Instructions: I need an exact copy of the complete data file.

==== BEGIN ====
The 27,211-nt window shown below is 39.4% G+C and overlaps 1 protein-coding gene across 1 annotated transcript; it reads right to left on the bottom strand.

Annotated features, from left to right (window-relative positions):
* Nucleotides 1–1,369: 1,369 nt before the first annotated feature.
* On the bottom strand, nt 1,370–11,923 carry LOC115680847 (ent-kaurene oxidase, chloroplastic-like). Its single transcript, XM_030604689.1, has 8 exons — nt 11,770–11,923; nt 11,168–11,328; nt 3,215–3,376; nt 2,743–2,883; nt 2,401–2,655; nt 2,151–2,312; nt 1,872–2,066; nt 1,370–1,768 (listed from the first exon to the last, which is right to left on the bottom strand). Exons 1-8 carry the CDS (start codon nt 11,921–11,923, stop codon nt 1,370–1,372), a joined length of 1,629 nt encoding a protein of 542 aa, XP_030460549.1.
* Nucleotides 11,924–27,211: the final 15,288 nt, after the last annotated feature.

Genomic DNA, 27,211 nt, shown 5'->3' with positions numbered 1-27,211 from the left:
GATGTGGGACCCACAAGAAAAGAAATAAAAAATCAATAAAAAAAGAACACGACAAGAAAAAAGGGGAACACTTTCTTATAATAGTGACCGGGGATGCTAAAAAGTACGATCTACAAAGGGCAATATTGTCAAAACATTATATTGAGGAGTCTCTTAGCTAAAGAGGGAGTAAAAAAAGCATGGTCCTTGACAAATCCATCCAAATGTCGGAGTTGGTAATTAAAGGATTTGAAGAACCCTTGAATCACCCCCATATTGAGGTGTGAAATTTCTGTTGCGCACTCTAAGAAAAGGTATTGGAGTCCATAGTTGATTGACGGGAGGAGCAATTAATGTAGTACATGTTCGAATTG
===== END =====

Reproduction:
The 27,211-nt window shown below is 39.4% G+C and overlaps 1 protein-coding gene across 1 annotated transcript; it reads right to left on the bottom strand.

Annotated features, from left to right (window-relative positions):
* Nucleotides 1–1,369: 1,369 nt before the first annotated feature.
* On the bottom strand, nt 1,370–11,923 carry LOC115680847 (ent-kaurene oxidase, chloroplastic-like). Its single transcript, XM_030604689.1, has 8 exons — nt 11,770–11,923; nt 11,168–11,328; nt 3,215–3,376; nt 2,743–2,883; nt 2,401–2,655; nt 2,151–2,312; nt 1,872–2,066; nt 1,370–1,768 (listed from the first exon to the last, which is right to left on the bottom strand). Exons 1-8 carry the CDS (start codon nt 11,921–11,923, stop codon nt 1,370–1,372), a joined length of 1,629 nt encoding a protein of 542 aa, XP_030460549.1.
* Nucleotides 11,924–27,211: the final 15,288 nt, after the last annotated feature.

Genomic DNA, 27,211 nt, shown 5'->3' with positions numbered 1-27,211 from the left:
GATGTGGGACCCACAAGAAAAGAAATAAAAAATCAATAAAAAAAGAACACGACAAGAAAAAAGGGGAACACTTTCTTATAATAGTGACCGGGGATGCTAAAAAGTACGATCTACAAAGGGCAATATTGTCAAAACATTATATTGAGGAGTCTCTTAGCTAAAGAGGGAGTAAAAAAAGCATGGTCCTTGACAAATCCATCCAAATGTCGGAGTTGGTAATTAAAGGATTTGAAGAACCCTTGAATCACCCCCATATTGAGGTGTGAAATTTCTGTTGCGCACTCTAAGAAAAGGTATTGGAGTCCATAGTTGATTGACGGGAGGAGCAATTAATGTAGTACATGTTCGAATTG